Review: The House at the Edge of Night

The House at the Edge of Night by Catherine Banner

Random House, 2016.  Hardcover, 419 page.Cover: The House at the Edge of Night

After penning a trilogy of young adult novels, Banner has written her debut adult novel.  The House at the Edge of Night is a sweeping saga of a family on a remote Mediterranean island off Sicily’s coast, the fictional Castellamare.  The novel opens with Amedeo Espositio, the patriarch of the featured family, and both his background and arrival on the island to serve as the doctor.  It was not easy for the new doctor to fit in and his acceptance was gradual.  But once the island considered Amedeo one of theirs, he was forever in their hearts.  He would marry one of the island’s own, Pina Vella, and start a family.  However, he also had an affair just before his marriage with the wife of the island’s count that has lasting consequences and cost him his job.

Through Amedeo and his children, readers can see how life on the island transformed.  Shortly after his scandal broke out, Amedeo bought  the island’s’ only cafe, which would become the heart of the community,  and raised his family.  His sons desired to leave for greater things, first leaving the island due to being called to serve in World War II.  It would be daughter Maria-Grazia, who struggled with early medical issues, that would play the pivotal role.  Having no desire to leave, she would take over the family cafe, The House at the Edge of Night, and run it for her parents.  Maria-Grazia’s descendants would grow to play larger roles in the novel as they aged.  However, in those early years they faced many struggles, ranging from opposing the fascists on the island to assisting a downed British paratrooper to maintaining a food supply during war.  Later, we see the struggles between Maria-Grazia and her husband Robert’s two children and how it altered life yet again.

Throughout the novel, there are many struggles to overcome.  Amedeo’s indiscretion.  A cruel count who starts and fuels a feud with the Espositos.  Two world wars.  Disabilities and post-traumatic stress disorder.  Also, several characters must learn to live with the consequences of their actions, both good and bad.  Plus there is also the struggle to maintain traditional ways while also changing to adapt to the modern era.  And many friendships are formed and tested throughout.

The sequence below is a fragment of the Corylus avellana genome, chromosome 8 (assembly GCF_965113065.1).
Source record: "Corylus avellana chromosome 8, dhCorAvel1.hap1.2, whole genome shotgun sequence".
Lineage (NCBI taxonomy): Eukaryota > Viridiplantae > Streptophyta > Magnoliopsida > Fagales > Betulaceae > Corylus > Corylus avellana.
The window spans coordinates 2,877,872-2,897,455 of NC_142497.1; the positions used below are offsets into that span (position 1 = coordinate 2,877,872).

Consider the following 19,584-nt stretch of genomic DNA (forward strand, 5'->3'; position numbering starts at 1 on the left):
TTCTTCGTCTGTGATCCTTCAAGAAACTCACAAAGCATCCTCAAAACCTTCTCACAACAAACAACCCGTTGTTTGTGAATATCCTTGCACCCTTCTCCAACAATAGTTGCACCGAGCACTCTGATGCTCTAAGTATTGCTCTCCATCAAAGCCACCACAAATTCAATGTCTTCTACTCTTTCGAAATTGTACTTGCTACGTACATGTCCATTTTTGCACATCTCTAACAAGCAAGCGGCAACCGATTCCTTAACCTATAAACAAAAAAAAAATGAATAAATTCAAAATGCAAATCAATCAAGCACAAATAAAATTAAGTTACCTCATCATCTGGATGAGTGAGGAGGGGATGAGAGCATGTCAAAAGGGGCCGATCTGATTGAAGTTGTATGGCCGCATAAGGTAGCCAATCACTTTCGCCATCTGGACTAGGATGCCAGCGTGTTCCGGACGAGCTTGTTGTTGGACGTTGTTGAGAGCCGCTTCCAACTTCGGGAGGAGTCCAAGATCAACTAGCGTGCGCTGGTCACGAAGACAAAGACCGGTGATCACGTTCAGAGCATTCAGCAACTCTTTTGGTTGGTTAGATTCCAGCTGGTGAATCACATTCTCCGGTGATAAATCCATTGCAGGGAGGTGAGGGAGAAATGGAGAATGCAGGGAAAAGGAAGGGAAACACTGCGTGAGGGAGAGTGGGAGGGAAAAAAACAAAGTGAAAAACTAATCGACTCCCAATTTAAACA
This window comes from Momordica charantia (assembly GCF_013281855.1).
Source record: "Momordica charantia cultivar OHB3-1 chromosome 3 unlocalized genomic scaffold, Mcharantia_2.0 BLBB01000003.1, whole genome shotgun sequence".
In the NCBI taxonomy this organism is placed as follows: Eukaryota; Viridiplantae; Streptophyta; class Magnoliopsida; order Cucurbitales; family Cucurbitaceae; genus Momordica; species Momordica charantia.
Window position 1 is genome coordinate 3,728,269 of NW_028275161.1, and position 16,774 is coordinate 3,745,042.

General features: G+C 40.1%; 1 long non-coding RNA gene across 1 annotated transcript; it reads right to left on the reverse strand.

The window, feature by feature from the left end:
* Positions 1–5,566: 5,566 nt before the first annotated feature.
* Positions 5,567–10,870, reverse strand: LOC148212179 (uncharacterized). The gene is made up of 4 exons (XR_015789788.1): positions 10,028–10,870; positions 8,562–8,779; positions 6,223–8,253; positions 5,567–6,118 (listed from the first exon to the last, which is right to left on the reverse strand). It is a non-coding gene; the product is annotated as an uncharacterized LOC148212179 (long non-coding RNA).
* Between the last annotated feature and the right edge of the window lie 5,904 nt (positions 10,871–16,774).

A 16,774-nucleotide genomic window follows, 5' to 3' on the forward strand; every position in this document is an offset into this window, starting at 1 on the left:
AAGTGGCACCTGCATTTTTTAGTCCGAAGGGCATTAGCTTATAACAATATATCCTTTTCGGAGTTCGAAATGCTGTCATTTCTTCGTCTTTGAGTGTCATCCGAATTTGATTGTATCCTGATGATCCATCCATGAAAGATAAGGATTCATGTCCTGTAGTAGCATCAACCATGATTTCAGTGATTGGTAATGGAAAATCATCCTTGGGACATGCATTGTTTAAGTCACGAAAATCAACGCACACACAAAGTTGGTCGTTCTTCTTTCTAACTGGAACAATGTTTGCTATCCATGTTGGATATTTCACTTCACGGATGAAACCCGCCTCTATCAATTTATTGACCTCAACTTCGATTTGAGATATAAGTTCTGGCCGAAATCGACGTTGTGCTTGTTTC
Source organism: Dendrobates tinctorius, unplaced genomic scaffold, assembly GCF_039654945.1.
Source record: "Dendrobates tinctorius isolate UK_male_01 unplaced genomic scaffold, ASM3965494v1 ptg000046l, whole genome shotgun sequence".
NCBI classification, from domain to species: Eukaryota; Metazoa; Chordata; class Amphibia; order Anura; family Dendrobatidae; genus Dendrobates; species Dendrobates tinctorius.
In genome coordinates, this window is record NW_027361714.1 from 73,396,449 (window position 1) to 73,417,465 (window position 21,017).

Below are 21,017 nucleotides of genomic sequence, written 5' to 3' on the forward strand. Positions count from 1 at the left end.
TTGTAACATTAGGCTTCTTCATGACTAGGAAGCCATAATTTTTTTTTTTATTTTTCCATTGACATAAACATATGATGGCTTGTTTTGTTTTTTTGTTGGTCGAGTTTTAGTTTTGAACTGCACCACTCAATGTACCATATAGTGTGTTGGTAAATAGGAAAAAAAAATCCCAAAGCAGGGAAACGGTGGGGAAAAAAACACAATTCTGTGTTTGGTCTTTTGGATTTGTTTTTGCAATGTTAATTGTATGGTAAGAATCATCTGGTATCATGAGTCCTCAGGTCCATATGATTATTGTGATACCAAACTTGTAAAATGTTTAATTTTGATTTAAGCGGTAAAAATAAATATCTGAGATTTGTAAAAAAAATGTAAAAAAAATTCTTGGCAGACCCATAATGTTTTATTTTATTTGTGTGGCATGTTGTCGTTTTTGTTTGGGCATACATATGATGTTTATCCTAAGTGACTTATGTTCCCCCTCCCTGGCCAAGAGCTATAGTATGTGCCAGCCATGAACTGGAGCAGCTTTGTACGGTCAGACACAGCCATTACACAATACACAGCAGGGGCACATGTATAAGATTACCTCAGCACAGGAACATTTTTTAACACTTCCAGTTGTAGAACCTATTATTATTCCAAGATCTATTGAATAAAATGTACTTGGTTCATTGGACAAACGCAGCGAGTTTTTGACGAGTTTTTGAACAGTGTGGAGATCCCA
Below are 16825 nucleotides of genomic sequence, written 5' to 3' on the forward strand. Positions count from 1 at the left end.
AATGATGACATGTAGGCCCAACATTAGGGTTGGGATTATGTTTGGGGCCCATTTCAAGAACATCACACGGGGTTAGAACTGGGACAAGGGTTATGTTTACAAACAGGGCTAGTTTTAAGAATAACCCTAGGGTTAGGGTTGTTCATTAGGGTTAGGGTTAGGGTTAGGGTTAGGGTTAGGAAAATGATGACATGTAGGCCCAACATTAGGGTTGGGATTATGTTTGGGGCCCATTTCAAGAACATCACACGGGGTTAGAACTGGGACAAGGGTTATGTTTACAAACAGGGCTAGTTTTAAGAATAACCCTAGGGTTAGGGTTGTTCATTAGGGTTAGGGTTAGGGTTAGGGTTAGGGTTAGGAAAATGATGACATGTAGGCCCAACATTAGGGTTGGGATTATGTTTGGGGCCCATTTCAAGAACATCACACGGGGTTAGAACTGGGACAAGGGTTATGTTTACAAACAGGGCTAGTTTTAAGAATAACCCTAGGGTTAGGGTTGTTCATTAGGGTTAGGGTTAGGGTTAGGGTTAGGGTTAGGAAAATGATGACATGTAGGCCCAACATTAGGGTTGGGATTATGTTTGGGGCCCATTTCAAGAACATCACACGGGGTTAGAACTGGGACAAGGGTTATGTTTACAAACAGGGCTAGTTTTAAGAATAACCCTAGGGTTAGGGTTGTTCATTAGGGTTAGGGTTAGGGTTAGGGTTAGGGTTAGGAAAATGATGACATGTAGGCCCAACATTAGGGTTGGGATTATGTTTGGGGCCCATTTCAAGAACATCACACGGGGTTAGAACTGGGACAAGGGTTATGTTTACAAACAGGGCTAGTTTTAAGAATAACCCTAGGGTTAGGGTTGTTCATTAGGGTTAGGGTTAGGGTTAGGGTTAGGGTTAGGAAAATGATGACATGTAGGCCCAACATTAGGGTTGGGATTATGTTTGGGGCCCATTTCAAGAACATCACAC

I thoroughly enjoyed this novel!  The primary characters that drive the novel, Amedeo and Maria-Grazia, are both relatable and have a way of entering your heart.  Each have faced and overcome both personal and professional struggles.  As for the life depicted on the island, it is very true to that part of the world as I can attest since part of my mother’s family were/are immigrants from Sicily and I know well the way they like to gossip, hold grudges, and latch onto superstitions just like the islanders of Castellamare.  I also like how spanning nearly a century allowed readers to see how the modern world affected the island and showed how many traditions were still being maintained.  Additionally, the writing was lyrical, flowing, and very descriptive.  And I liked how Sicilian folktales were incorporated.  Over all, The House at the Edge of Night was a very character-driven novel, whether the character was human or the island itself.

Do you think you will read this novel? Do you enjoy character-driven books?  How about ones that demonstrate significant changes throughout history?  In regards to the latter two questions, do you have a similar book to recommend?

The copy reviewed was provider by the publisher. It was released on July 12, 2016.

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